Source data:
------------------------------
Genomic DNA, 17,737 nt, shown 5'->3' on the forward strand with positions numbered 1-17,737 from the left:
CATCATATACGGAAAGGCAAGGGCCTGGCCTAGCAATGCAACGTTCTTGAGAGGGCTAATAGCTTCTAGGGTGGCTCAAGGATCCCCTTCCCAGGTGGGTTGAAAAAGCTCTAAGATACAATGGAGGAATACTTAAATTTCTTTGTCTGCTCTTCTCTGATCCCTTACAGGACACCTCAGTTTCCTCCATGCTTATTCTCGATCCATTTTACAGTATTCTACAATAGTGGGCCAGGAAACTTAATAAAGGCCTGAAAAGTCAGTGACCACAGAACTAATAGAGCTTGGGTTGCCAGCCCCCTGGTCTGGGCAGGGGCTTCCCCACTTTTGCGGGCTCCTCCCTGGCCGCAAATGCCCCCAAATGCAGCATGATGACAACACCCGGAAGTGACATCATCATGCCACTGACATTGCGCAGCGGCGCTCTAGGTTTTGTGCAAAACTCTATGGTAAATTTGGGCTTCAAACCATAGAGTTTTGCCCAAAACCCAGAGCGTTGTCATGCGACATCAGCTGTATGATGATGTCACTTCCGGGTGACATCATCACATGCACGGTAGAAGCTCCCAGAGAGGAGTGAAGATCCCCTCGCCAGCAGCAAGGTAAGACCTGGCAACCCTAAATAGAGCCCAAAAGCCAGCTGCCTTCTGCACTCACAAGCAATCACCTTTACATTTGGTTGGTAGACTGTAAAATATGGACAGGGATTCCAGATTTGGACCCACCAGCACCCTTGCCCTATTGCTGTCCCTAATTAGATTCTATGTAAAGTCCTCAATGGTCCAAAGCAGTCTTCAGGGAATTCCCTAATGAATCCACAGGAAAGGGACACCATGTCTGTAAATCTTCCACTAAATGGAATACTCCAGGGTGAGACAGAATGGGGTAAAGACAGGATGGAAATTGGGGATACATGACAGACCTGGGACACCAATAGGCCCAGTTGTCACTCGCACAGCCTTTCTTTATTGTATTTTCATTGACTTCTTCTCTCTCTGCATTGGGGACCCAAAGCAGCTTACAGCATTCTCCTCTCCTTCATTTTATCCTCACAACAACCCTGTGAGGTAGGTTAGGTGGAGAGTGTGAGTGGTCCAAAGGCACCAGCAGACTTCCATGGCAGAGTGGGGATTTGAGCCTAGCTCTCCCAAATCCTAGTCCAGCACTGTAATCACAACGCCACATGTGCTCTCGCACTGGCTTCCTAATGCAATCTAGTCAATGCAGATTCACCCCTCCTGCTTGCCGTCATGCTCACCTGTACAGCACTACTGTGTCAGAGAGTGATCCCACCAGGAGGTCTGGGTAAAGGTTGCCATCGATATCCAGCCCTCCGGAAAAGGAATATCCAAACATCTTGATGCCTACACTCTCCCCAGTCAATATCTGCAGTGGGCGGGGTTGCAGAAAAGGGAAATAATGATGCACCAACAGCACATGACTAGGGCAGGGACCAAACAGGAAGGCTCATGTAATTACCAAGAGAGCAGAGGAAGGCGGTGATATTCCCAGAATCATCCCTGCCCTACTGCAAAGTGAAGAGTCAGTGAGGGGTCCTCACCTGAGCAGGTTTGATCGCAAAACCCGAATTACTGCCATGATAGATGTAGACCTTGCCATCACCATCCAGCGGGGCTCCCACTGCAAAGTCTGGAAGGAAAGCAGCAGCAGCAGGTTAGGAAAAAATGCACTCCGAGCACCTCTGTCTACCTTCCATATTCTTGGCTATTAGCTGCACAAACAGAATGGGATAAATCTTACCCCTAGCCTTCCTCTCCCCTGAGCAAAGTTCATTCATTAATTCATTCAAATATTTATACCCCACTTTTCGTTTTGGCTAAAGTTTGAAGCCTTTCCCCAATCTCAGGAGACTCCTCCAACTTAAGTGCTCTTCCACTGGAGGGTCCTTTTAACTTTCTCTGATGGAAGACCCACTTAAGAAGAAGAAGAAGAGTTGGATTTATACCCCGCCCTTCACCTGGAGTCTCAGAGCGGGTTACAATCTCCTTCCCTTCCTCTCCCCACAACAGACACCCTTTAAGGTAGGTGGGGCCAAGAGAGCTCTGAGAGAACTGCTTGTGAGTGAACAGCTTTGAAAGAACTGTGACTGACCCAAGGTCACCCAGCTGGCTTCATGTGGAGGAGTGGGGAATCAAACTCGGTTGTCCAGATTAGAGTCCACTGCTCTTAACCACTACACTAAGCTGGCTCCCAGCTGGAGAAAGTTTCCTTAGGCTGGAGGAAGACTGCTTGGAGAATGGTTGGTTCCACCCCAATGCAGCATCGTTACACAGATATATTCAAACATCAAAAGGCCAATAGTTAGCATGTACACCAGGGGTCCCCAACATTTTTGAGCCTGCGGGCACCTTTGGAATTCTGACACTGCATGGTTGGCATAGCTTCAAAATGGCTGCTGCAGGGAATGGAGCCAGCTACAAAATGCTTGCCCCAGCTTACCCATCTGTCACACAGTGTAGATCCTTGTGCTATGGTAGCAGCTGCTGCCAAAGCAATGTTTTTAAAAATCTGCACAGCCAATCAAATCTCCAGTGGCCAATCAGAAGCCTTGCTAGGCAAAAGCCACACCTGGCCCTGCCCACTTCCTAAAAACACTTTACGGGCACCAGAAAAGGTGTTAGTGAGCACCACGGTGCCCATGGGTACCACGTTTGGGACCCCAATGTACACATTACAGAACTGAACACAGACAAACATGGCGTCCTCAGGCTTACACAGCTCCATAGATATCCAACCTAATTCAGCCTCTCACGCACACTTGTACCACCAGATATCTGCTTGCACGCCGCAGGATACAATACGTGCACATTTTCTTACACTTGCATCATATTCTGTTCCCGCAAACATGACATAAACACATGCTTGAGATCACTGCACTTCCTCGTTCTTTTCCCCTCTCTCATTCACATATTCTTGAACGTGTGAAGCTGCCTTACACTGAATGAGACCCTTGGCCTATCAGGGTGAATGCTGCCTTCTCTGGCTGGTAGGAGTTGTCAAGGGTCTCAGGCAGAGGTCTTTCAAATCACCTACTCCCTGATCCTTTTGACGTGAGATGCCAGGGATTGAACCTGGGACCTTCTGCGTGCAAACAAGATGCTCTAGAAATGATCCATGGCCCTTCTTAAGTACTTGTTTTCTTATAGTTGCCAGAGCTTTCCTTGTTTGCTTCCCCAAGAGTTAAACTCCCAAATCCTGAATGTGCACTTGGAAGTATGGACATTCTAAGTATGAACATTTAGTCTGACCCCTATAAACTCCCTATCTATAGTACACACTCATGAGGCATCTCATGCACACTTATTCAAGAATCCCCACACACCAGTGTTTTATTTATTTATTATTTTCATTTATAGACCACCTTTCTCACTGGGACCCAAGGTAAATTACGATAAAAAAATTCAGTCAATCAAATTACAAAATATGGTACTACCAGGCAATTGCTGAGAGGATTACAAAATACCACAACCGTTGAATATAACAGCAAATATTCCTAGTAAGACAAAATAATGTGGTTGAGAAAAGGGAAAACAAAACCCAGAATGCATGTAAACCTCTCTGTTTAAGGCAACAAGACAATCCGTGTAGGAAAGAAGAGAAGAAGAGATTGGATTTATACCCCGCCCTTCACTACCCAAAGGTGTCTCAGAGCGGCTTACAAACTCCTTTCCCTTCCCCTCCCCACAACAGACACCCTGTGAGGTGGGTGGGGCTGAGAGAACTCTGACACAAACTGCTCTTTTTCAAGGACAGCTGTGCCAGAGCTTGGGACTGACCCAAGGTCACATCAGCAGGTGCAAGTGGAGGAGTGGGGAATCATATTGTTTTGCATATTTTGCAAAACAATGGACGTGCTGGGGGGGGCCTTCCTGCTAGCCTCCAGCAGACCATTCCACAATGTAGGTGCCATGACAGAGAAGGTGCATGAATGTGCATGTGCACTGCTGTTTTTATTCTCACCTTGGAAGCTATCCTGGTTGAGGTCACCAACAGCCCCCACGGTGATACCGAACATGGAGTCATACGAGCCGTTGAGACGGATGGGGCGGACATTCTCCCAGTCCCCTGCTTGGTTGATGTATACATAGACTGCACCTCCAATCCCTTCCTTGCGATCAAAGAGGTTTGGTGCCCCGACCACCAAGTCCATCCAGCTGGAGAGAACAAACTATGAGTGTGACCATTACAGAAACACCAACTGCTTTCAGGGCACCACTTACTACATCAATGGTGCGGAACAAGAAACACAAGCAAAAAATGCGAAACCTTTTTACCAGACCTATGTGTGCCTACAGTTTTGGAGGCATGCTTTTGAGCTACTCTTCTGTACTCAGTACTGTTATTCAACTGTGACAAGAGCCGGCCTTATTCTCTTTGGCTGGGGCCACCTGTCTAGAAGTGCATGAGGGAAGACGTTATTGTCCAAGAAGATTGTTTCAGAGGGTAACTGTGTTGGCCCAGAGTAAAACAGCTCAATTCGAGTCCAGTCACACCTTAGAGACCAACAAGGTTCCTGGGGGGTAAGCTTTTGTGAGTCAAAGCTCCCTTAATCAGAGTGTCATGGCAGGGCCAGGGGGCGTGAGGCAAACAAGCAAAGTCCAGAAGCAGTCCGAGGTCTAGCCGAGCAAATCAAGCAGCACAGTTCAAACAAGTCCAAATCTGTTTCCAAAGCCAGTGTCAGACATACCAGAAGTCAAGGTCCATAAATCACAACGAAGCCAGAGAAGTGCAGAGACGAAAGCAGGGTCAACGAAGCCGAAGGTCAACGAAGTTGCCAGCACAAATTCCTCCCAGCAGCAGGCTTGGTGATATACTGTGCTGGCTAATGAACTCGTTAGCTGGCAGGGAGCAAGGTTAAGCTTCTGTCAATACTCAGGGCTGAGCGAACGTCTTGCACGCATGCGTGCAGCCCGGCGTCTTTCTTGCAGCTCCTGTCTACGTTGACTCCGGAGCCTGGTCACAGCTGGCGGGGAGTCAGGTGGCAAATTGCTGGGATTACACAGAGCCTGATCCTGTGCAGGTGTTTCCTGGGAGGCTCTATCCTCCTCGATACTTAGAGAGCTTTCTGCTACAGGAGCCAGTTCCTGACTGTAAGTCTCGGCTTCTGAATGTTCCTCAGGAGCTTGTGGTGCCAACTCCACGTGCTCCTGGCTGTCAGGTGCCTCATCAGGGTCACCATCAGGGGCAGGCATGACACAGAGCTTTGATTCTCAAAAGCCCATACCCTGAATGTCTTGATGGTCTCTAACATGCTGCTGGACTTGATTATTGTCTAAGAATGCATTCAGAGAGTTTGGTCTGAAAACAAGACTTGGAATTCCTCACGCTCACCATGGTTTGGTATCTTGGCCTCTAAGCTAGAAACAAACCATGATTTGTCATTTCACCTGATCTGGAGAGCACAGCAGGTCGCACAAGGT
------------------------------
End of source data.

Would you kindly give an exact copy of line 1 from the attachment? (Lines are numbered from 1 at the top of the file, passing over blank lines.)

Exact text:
Genomic DNA, 17,737 nt, shown 5'->3' on the forward strand with positions numbered 1-17,737 from the left: